Joe Schmitt writes a weekly blog called The Good Life, featuring information about the region’s history, culture, climate and economy. The blog also showcases new residents, clubs and organizations, outdoor recreational opportunities and local events.
Our New Resident interviews normally follow a question and answer style format, but new resident Julia Krolikowski wrote such a poignant , personal story about how she came to love, and ultimately live, in Yakima I wanted to share it unedited. Please help us welcome Julia:
I grew up in Omaha, NE—home of Warren Buffett, Saddle Creek Records, and the NCAA College World Series. I graduated from Rockhurst University in the spring of 2012. After working a stint as a ball girl for the College World Series, I packed 2 bags and got on a plane headed out west for a year with the Jesuit Volunteer Corps.
Destination: Yakima. Service Assignment: Yakima Family YMCA.
I moved here knowing no one. I had five assigned “community members” who I was to share everything with—peanut butter, chores, and a bank account. We soon called ourselves the Yakimonsters because we traveled in a pack and felt that we brought vibrant energy every place we went. It wasn’t always emotionally pretty, but Yakima eventually stole our hearts. Some of us found love, some heartbreak, some a passion for a cause, and all of us a stronger sense of adventure and determination.
The year ended, three stayed in Yakima, one went off to graduate school, and I moved home.
Within two months, I was back to visit. I didn’t want to leave.
I wanted to strengthen relationships with friends. I wanted the BIG backyard Yakima offers. I wanted to see what I could do for the community that supported me when I was a stranger.
The name on a map means very little. It’s the people that make a place a home. And Yakima became my second home. The support I received as a volunteer taught me to accept endless amounts of kindness and opportunities with open arms. I quickly learned to let people show me why they loved Yakima. I learned to ski, white water raft, float the Yakima River, hike, name wild flowers, spot a bald eagle, pick fruit, and cook over a campfire. Friendship was no longer just the people in my class. Some of my best friends were Tom and Donna who over time, I’ve started to call my Yakima Grandparents.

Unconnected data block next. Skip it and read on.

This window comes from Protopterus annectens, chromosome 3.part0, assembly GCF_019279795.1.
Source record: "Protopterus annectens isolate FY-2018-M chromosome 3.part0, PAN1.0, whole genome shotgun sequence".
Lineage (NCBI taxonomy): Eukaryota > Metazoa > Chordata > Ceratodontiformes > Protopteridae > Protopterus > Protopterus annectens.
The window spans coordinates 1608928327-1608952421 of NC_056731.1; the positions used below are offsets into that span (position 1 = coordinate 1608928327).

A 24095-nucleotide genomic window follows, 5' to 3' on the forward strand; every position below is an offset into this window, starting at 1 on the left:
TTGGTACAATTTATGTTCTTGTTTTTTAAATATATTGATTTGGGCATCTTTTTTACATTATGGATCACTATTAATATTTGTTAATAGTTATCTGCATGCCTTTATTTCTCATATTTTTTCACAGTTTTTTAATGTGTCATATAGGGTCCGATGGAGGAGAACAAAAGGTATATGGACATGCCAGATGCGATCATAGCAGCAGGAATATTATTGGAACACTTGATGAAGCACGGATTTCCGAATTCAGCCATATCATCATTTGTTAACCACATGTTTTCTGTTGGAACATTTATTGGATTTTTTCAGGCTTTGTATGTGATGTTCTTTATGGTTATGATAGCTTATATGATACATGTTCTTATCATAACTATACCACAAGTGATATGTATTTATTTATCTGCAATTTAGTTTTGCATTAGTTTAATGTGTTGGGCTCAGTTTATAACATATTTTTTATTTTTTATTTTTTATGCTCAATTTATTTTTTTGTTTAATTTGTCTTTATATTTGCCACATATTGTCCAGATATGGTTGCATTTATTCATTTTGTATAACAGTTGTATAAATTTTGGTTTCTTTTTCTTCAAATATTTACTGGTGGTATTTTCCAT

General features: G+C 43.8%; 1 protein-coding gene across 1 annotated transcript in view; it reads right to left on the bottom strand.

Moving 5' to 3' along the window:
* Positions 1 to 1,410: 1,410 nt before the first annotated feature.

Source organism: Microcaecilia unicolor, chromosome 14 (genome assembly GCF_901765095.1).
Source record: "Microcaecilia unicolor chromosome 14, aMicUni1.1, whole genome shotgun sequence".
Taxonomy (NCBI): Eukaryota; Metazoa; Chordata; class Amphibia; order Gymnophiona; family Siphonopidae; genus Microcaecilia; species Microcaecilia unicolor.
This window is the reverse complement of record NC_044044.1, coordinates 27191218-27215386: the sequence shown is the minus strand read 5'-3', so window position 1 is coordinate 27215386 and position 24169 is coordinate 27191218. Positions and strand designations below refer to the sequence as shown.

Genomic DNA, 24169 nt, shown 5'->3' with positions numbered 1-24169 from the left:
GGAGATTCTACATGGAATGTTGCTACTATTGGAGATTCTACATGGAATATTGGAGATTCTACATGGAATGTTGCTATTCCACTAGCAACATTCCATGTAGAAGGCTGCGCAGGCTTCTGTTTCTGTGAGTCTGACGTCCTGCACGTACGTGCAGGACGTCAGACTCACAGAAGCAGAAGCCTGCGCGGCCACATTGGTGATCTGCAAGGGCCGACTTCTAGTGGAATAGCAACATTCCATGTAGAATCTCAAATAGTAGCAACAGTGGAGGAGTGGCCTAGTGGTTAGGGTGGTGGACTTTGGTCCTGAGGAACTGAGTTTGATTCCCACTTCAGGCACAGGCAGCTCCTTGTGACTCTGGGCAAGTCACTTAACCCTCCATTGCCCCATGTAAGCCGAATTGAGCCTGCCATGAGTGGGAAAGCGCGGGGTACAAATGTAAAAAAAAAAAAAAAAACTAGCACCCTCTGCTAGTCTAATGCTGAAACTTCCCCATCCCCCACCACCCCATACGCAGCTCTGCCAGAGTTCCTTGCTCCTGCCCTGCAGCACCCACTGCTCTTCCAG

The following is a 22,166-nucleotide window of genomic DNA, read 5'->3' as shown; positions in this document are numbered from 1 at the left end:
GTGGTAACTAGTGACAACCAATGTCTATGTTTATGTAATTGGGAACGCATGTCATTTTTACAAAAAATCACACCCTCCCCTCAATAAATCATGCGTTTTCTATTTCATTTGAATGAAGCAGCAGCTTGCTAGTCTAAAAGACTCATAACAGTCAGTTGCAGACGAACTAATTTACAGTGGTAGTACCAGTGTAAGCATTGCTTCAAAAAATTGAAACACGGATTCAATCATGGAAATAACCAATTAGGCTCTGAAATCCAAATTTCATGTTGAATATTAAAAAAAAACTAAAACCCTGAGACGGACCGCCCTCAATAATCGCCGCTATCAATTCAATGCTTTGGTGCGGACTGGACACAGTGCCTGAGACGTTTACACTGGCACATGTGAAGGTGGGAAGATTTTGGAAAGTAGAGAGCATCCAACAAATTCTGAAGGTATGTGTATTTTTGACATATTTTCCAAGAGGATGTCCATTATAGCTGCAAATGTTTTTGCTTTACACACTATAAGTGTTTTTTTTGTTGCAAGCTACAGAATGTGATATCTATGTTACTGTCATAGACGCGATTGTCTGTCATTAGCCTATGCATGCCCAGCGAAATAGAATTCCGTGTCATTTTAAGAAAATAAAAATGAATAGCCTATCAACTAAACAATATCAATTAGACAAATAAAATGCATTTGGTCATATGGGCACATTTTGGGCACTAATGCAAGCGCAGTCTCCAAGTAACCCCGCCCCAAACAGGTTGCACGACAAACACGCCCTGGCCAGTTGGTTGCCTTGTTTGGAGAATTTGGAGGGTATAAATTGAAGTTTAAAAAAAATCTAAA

By the spring of 2014, I was back in Yakima working at Heritage University as the Director of Alumni Affairs. Yakima opened doors for me professionally that I could not imagine this early on in my career. I was asked to quickly be on the camp committee for the YMCA. I dived into Rotaract, United Way New Leaders, and volunteering for different nonprofit and community events. Yakima leaders and my office valued my opinions and allowed me to ask the tough questions. As an idealistic 25 year old, that is priceless professional development that no conference can achieve.
I have made friends here who have supported me through the toughest times in my life. I know that my weekends will be filled with a combination of outdoor adventures, live music, BBQs, and trying to remember to turn the sprinkler on and water the grass. Here I have been encouraged to learn how to rock climb, garden, and with the help of the Yakima Maker Space, use a table saw.
My life in Yakima is definitely not what I thought it would be when I first drove down Yakima Avenue. I’ve deemed it a starting point (maybe a final point too) for young professionals searching for their passion, searching for their next step, searching to do what they want to do. It’s a whimsical atmosphere with walks though through lavender and hop fields and apple and cherry orchards with local wines and brews in hand and music playing distantly. It’s a place where the community is what makes it a destination. It’s a place that has strengthened my sense of exploration, sense of self, and sense of self-determination.
Welcome to Yakima! What’s my number one piece of advice? Introduce yourself to five people whether it is at Bale Breaker, Gilbert Cellars, Downtown Summer Nights, the Yakima Yoga Collective or a local U-Pick. Invite these five and their friends over for a BBQ (the chances of canceling for rain are low), and the rest is history!